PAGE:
Wednesday 28 April 2021

Veg Talk

 Radio listeners with long memories might recall, with a frisson of horror, the Radio 4 programme of the above name, in which two cheery cockney types would, er, 'celebrate fruit and veg'. This was the programme that launched the insufferable Gregg Wallace on the world – hence the frisson. Now, of course, he is everywhere, and still finding ways to become yet more insufferable, bless him. But he does still like his vegetables and is happy to 'celebrate' them (Come, muse, and sing the parsnip...).
  All this by way of preamble to more talk of fruit and vegetables, triggered by Patrick Kurp's post which picked up on yesterday's Aubergine Mystery. Patrick's memories of the limited bill of fare we grew up with chimes with my own, but with differences distinctive to this side of the Atlantic. I could make an alphabet of foodstuffs that never came my way or were regarded as impossibly exotic – well, I could start one anyway, as 'A' alone has avocados (then known as avocado pears), artichokes, asparagus and of course aubergine. 'B', incredibly, would feature broccoli: in my boyhood the only greens on offer were cabbage, spring greens and spinach, all of which would be boiled to within an inch of their life. Broccoli florets were available as a frozen luxury veg, but otherwise never seen (though happily my dad grew purple-sprouting broccoli in the garden). Courgettes (zucchini) were unheard of, and cheeses were, as in Patrick's case, severely limited, with anything continental deemed wildly adventurous and available only in delicatessens. Parmesan came in dried powder form, shaken from a little drum which smelt rather like vomit – but I loved it, even in that debased form. Fresh herbs were not to be had, with the sole exceptions of parsley and mint. Olive oil was something you bought in tiny bottles from the chemist, not for culinary use, and black olives were never seen. Peppers came only in green and were sliced, rather daringly, onto salads. Yoghurt was a mysterious health food, of interest only to sandal-wearing cranks (until the Ski brand came along). Pasta meant either macaroni (for macaroni cheese or macaroni pudding) or spaghetti, which came full length, wrapped in dark blue paper, and would be stewed for a good long time before serving. 'Spaghetti bolognese' was basically mince on top of soggy spaghetti, rather than under mashed potato (cottage/shepherd's pie). Similarly 'curry' was mince, with a dash of curry powder, on top of overcooked white rice – but with the 'authentic' touch of a few sultanas and maybe some sliced apple. Rice itself was regarded with deep misgiving by my parents' generation, who deemed it uniquely difficult to cook, and best served in very small portions. Pizza was something you might come across in the few vaguely authentic Italian restaurants to be found in those days when eating out was, for most, a rare event. I didn't discover what real pizza was until my first visit to Italy, when I was 19.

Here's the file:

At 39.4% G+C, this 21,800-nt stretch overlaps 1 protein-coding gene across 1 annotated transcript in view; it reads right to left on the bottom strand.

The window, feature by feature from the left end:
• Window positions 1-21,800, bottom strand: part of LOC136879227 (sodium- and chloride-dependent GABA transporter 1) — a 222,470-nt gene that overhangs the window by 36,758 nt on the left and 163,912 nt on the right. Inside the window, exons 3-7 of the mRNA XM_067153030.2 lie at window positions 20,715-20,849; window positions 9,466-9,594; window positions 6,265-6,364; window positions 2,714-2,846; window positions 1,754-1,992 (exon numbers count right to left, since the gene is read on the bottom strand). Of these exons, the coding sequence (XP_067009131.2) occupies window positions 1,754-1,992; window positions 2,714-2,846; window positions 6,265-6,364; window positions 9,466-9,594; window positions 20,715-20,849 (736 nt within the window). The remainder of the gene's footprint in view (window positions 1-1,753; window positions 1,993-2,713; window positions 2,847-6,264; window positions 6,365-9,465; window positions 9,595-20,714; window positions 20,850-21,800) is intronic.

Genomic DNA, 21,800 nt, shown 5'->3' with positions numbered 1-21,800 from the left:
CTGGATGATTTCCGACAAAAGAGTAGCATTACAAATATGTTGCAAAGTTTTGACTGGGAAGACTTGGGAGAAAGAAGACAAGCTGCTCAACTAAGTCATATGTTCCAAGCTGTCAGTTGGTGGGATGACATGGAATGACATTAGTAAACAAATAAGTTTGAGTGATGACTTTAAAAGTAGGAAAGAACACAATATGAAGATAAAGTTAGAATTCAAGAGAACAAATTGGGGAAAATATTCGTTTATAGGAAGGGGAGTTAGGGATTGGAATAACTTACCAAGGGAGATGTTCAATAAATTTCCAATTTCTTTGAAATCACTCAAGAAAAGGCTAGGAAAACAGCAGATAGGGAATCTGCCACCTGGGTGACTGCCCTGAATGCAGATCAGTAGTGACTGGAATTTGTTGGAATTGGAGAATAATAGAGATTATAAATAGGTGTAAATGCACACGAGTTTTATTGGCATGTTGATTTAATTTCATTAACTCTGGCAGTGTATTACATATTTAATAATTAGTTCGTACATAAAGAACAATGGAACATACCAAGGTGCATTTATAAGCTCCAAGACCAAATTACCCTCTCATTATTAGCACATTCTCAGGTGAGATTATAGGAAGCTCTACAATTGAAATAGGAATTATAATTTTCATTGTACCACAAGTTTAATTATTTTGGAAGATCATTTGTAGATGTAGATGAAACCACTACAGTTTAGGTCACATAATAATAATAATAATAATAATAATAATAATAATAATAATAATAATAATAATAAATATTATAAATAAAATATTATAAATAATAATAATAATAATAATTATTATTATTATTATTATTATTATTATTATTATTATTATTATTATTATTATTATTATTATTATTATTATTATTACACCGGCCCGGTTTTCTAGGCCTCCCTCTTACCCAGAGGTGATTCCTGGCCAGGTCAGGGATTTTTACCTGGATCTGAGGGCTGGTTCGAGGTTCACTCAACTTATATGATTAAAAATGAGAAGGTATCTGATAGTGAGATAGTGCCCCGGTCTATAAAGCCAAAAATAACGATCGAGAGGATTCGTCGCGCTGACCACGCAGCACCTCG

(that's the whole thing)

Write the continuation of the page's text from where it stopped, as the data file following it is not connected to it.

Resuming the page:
Was anything in the food line better then? I suppose we ate more fresh produce and much less in the way of processed food – and every high street had a fishmonger, so fresh fish could be easily had – but the range of choice everywhere was seriously restricted. Today's supermarket shelves offer a range of possibilities beyond the wildest dreams of my younger days – a veritable cornucopia. This abundance and range graphically demonstrate the fact that (mostly) free markets work to the huge benefit of consumers. Centrally controlled markets, on the other hand, create scarcity and restrict choice. Imagine what those supermarkets would be like if we'd nationalised food – we'd be shuffling along in an endless queue in the hope of getting the last sawdust sausage and a handful of turnip tops...
  By the way, aubergines mysteriously reappeared today. 


  1. Ah, I fondly remember the parmesan tubs! I've noticed the vegan version commonly comes in that form - haven't been tempted to try it...

  2. I'm not surprised! Vegan vomit, hmmm...

  3. Noticed just now in Alexander Theroux's The Secondary Colors:

    "Aubergine is French slang for the nose of a full-blown drunk."

  4. Curry chez Bradbury in the 1970s came courtesy of Vesta, and thrillingly packaged it was too. Vesta was produced by Batchelors, the go-to provider of part-time employment for the indolent youth of Sheffield. How I remember those long shifts in the snipping sheds; but that is a story for another time.

    1. Ah yes I remember Vesta's 'beef curry' – and, even better, their 'paella', the height of culinary sophistication... Amazingly, both are still available, tho I don't think I'll be revisiting them any time soon.